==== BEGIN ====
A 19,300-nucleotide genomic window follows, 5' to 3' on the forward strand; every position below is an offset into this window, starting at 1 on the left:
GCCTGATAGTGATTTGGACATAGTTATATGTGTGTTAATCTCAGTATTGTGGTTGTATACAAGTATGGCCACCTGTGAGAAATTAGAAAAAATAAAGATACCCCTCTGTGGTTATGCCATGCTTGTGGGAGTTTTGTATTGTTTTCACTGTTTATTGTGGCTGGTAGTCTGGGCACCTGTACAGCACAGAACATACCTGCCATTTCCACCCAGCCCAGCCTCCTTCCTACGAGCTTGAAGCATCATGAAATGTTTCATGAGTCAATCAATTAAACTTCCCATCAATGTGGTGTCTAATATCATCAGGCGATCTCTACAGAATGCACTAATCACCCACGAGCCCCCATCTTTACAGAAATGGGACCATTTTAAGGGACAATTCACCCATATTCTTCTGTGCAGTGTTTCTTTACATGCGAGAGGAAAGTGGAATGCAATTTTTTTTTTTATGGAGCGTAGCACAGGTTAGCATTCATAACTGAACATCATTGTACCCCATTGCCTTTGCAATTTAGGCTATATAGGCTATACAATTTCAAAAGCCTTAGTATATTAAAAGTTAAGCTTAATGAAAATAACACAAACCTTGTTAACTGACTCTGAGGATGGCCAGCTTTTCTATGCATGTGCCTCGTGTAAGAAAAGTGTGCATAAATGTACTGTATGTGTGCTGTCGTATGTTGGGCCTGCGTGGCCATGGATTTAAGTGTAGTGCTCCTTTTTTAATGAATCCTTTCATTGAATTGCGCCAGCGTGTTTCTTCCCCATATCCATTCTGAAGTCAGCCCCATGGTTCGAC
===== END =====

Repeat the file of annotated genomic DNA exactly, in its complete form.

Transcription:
A 19,300-nucleotide genomic window follows, 5' to 3' on the forward strand; every position below is an offset into this window, starting at 1 on the left:
GCCTGATAGTGATTTGGACATAGTTATATGTGTGTTAATCTCAGTATTGTGGTTGTATACAAGTATGGCCACCTGTGAGAAATTAGAAAAAATAAAGATACCCCTCTGTGGTTATGCCATGCTTGTGGGAGTTTTGTATTGTTTTCACTGTTTATTGTGGCTGGTAGTCTGGGCACCTGTACAGCACAGAACATACCTGCCATTTCCACCCAGCCCAGCCTCCTTCCTACGAGCTTGAAGCATCATGAAATGTTTCATGAGTCAATCAATTAAACTTCCCATCAATGTGGTGTCTAATATCATCAGGCGATCTCTACAGAATGCACTAATCACCCACGAGCCCCCATCTTTACAGAAATGGGACCATTTTAAGGGACAATTCACCCATATTCTTCTGTGCAGTGTTTCTTTACATGCGAGAGGAAAGTGGAATGCAATTTTTTTTTTTATGGAGCGTAGCACAGGTTAGCATTCATAACTGAACATCATTGTACCCCATTGCCTTTGCAATTTAGGCTATATAGGCTATACAATTTCAAAAGCCTTAGTATATTAAAAGTTAAGCTTAATGAAAATAACACAAACCTTGTTAACTGACTCTGAGGATGGCCAGCTTTTCTATGCATGTGCCTCGTGTAAGAAAAGTGTGCATAAATGTACTGTATGTGTGCTGTCGTATGTTGGGCCTGCGTGGCCATGGATTTAAGTGTAGTGCTCCTTTTTTAATGAATCCTTTCATTGAATTGCGCCAGCGTGTTTCTTCCCCATATCCATTCTGAAGTCAGCCCCATGGTTCGAC